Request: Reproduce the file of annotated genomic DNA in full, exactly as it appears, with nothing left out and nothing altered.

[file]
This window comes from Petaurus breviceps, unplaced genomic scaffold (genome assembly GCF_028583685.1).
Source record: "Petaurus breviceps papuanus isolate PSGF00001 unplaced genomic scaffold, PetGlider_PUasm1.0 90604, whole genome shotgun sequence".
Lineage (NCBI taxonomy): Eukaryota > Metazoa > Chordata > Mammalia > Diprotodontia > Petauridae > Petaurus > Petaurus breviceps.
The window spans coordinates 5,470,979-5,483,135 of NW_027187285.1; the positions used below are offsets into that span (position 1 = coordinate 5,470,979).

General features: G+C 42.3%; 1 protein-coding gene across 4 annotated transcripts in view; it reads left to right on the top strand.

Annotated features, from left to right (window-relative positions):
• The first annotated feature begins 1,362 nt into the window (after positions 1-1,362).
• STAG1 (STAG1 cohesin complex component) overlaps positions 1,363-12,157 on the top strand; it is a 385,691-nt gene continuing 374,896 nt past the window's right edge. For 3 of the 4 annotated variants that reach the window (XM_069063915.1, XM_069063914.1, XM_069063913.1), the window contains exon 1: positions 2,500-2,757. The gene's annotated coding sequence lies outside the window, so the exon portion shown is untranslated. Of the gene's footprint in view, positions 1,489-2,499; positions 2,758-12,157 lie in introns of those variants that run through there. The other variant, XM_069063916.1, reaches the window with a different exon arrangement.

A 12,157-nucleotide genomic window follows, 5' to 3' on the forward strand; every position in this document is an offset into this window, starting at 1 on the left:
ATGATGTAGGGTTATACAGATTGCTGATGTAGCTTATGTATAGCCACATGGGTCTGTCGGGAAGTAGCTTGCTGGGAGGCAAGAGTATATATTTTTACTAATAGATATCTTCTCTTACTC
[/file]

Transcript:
This window comes from Petaurus breviceps, unplaced genomic scaffold (genome assembly GCF_028583685.1).
Source record: "Petaurus breviceps papuanus isolate PSGF00001 unplaced genomic scaffold, PetGlider_PUasm1.0 90604, whole genome shotgun sequence".
Lineage (NCBI taxonomy): Eukaryota > Metazoa > Chordata > Mammalia > Diprotodontia > Petauridae > Petaurus > Petaurus breviceps.
The window spans coordinates 5,470,979-5,483,135 of NW_027187285.1; the positions used below are offsets into that span (position 1 = coordinate 5,470,979).

General features: G+C 42.3%; 1 protein-coding gene across 4 annotated transcripts in view; it reads left to right on the top strand.

Annotated features, from left to right (window-relative positions):
• The first annotated feature begins 1,362 nt into the window (after positions 1-1,362).
• STAG1 (STAG1 cohesin complex component) overlaps positions 1,363-12,157 on the top strand; it is a 385,691-nt gene continuing 374,896 nt past the window's right edge. For 3 of the 4 annotated variants that reach the window (XM_069063915.1, XM_069063914.1, XM_069063913.1), the window contains exon 1: positions 2,500-2,757. The gene's annotated coding sequence lies outside the window, so the exon portion shown is untranslated. Of the gene's footprint in view, positions 1,489-2,499; positions 2,758-12,157 lie in introns of those variants that run through there. The other variant, XM_069063916.1, reaches the window with a different exon arrangement.

A 12,157-nucleotide genomic window follows, 5' to 3' on the forward strand; every position in this document is an offset into this window, starting at 1 on the left:
ATGATGTAGGGTTATACAGATTGCTGATGTAGCTTATGTATAGCCACATGGGTCTGTCGGGAAGTAGCTTGCTGGGAGGCAAGAGTATATATTTTTACTAATAGATATCTTCTCTTACTC